Those of you who have served on a BIO panel at any point in the last few years may recall being informally polled by representatives of the BIO Directorate leadership about your feelings, interest, and concerns about conducting panel meetings by teleconference, web-conference, video-conference or some combination thereof dubbed “virtual panels”. And, some of you may even have served on a virtual review panel: DEB has hosted a few, IOS has hosted several more, and various interdisciplinary programs have made use of them too.
A recent article from AIBS by Gallo, Carpenter, and Glisson (2013) compares measures of the review process (reviewer recruitment and panel discussions) and panel outputs (review scores) of in-person and virtual peer review panels for grant review process managed under contract by AIBS, finding “few differences are evident” between the two.
Press Release here: http://www.aibs.org/peer-review/news/study-explores.html
Full article here: http://www.plosone.org/article/info%3Adoi%2F10.1371%2Fjournal.pone.0071693
We wanted to share some of our own observations and feedback we’ve already received from you. Our goal is to start a discussion on this topic.
Upsides of Virtual Panels
- Expands panelist pool to those who cannot or do not wish to travel (thus, potentially more inclusive)
- No travel cost to NSF (incl. expenses of travel and time making arrangements)
- No time lost traveling by panelists
- Smaller carbon footprint
- Smaller physical footprint (fewer large meeting rooms needed at NSF)
Downsides of Virtual Panels
- No informal interaction with other panelists about things other than panel (e.g., at dinner or in hallway chats)
- Lower quality opportunities (though not fewer) for panelists to learn about happenings at NSF and to provide feedback to management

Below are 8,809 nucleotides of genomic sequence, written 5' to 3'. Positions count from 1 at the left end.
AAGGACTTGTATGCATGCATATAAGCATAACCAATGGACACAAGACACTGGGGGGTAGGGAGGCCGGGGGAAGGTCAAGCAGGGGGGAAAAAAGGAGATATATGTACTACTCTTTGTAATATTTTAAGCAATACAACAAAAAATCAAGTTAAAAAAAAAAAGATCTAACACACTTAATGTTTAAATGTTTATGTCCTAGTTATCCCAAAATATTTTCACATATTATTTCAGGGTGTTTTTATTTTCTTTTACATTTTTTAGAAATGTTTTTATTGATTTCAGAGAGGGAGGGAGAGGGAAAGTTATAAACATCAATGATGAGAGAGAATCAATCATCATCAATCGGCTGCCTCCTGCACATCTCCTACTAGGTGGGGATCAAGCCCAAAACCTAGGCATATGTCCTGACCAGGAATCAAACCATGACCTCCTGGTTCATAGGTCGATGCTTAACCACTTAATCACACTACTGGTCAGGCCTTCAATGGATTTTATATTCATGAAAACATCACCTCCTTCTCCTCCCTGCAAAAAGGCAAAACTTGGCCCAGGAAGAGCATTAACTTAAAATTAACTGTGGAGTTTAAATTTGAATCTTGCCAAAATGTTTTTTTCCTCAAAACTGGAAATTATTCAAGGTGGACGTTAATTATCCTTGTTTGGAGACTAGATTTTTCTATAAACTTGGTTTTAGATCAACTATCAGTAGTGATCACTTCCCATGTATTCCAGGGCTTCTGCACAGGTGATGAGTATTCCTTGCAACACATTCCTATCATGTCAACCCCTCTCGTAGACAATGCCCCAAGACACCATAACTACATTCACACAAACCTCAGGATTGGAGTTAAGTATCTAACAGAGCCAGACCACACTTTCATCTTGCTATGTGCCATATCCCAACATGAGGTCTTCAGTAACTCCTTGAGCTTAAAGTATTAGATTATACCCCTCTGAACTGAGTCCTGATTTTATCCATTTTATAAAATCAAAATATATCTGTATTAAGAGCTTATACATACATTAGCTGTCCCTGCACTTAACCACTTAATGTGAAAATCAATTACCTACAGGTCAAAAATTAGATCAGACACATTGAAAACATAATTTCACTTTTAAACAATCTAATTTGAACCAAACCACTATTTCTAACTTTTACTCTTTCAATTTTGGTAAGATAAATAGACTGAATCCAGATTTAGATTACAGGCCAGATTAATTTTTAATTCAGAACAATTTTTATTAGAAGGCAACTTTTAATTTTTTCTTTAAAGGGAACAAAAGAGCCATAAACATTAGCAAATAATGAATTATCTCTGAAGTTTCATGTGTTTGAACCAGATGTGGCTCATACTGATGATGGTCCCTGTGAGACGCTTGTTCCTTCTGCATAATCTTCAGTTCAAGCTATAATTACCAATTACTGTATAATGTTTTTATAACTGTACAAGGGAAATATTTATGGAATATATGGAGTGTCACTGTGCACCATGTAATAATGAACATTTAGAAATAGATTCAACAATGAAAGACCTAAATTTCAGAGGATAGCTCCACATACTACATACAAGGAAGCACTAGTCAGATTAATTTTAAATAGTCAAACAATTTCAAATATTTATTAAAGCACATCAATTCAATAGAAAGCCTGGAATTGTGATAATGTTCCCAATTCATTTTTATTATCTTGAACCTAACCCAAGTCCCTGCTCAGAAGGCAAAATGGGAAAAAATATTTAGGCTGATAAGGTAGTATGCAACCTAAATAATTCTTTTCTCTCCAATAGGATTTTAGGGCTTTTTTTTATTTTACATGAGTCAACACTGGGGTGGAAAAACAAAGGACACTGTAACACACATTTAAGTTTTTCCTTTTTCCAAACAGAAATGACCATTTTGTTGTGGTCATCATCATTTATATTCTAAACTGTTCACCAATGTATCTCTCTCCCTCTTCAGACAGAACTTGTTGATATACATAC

- Remote panelist locations are often in a distraction-heavy environment; and, it can be difficult to locate a panelist who is delayed in returning from a break
- Longer meetings: Pace of review and discussion slower, less incentive to focus and finish
- Managing conflicts of interest is more difficult when you can’t just step out of the room
- No ability for subgroups of panelists to caucus with a program officer about proposal details – lowers quality of panel deliberations
- Harder to feel like an integral part of an important process when you’re sitting at your same ol’ desk, like you always do
- Size: It wasn’t examined in the above study, but the general feeling (boosted by non-panel experience with the various technologies) is that there are ceilings on the number of panelists (roughly 12) that can come together virutally and how long they can convene at a stretch (approx. 1-2 full days or shorter sessions over a longer period). This necessitates fewer proposals per panel. In some fields there may be sufficient subdivisions within a program to make this work, but it also means less calibration of ratings across the several panels. DEB proposals often cross several such subdivisions making them difficult to implement and the repeated collection of sufficient expertise in small panelist groups even more difficult.
- Non-verbal communication is lost: Even with video, voice, and screen-sharing, some aspects of interpersonal communication are not replicated; however, might this be a good thing in certain circumstances?
- Technology: The more “interactive” the system used (for instance, online meeting space with video and voice), the greater the front-loaded effort to get all participants up to speed, the greater connection requirements for the remote participant, and the greater chance for disruptions compared to lower tech options (for instance, a conference phone line). However, we’ve heard reports that support for the lower tech means (e.g., landlines in faculty offices, desktop speakerphones) is beginning to disappear.
We’re interested in hearing what other considerations come to mind based on your thoughts about or experience with virtual meetings and how that might be good, bad, or just something to think about for panels.